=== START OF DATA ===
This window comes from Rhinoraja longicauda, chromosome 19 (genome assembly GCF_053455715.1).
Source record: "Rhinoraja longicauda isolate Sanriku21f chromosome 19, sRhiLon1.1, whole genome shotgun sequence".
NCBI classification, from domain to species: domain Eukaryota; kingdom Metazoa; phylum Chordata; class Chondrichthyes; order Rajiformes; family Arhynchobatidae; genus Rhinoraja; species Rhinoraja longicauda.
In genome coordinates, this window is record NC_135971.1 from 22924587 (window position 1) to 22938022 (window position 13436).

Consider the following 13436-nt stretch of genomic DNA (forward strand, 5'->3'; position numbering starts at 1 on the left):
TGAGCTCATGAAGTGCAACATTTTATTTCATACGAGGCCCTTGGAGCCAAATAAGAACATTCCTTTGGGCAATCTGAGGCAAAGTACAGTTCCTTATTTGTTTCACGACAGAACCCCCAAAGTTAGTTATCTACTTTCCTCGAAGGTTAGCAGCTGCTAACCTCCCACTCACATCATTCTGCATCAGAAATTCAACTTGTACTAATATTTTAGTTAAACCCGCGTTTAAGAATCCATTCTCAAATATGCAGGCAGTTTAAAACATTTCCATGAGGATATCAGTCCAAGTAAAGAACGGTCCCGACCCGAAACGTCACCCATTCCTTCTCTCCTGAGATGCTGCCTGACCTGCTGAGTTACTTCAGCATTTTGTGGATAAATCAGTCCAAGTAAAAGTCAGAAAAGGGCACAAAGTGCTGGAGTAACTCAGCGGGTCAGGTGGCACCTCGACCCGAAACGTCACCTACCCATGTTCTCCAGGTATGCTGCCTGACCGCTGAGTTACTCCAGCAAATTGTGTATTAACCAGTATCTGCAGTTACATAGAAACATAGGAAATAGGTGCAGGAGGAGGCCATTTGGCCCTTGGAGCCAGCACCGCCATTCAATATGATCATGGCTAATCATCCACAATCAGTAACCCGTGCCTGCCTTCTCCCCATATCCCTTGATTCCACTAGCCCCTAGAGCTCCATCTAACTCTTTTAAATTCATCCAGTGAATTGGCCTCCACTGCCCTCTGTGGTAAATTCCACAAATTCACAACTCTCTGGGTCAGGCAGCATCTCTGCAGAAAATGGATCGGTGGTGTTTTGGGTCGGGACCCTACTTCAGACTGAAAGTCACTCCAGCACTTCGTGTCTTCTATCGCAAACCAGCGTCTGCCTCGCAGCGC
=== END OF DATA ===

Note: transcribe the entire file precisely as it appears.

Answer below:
This window comes from Rhinoraja longicauda, chromosome 19 (genome assembly GCF_053455715.1).
Source record: "Rhinoraja longicauda isolate Sanriku21f chromosome 19, sRhiLon1.1, whole genome shotgun sequence".
NCBI classification, from domain to species: domain Eukaryota; kingdom Metazoa; phylum Chordata; class Chondrichthyes; order Rajiformes; family Arhynchobatidae; genus Rhinoraja; species Rhinoraja longicauda.
In genome coordinates, this window is record NC_135971.1 from 22924587 (window position 1) to 22938022 (window position 13436).

Consider the following 13436-nt stretch of genomic DNA (forward strand, 5'->3'; position numbering starts at 1 on the left):
TGAGCTCATGAAGTGCAACATTTTATTTCATACGAGGCCCTTGGAGCCAAATAAGAACATTCCTTTGGGCAATCTGAGGCAAAGTACAGTTCCTTATTTGTTTCACGACAGAACCCCCAAAGTTAGTTATCTACTTTCCTCGAAGGTTAGCAGCTGCTAACCTCCCACTCACATCATTCTGCATCAGAAATTCAACTTGTACTAATATTTTAGTTAAACCCGCGTTTAAGAATCCATTCTCAAATATGCAGGCAGTTTAAAACATTTCCATGAGGATATCAGTCCAAGTAAAGAACGGTCCCGACCCGAAACGTCACCCATTCCTTCTCTCCTGAGATGCTGCCTGACCTGCTGAGTTACTTCAGCATTTTGTGGATAAATCAGTCCAAGTAAAAGTCAGAAAAGGGCACAAAGTGCTGGAGTAACTCAGCGGGTCAGGTGGCACCTCGACCCGAAACGTCACCTACCCATGTTCTCCAGGTATGCTGCCTGACCGCTGAGTTACTCCAGCAAATTGTGTATTAACCAGTATCTGCAGTTACATAGAAACATAGGAAATAGGTGCAGGAGGAGGCCATTTGGCCCTTGGAGCCAGCACCGCCATTCAATATGATCATGGCTAATCATCCACAATCAGTAACCCGTGCCTGCCTTCTCCCCATATCCCTTGATTCCACTAGCCCCTAGAGCTCCATCTAACTCTTTTAAATTCATCCAGTGAATTGGCCTCCACTGCCCTCTGTGGTAAATTCCACAAATTCACAACTCTCTGGGTCAGGCAGCATCTCTGCAGAAAATGGATCGGTGGTGTTTTGGGTCGGGACCCTACTTCAGACTGAAAGTCACTCCAGCACTTCGTGTCTTCTATCGCAAACCAGCGTCTGCCTCGCAGCGC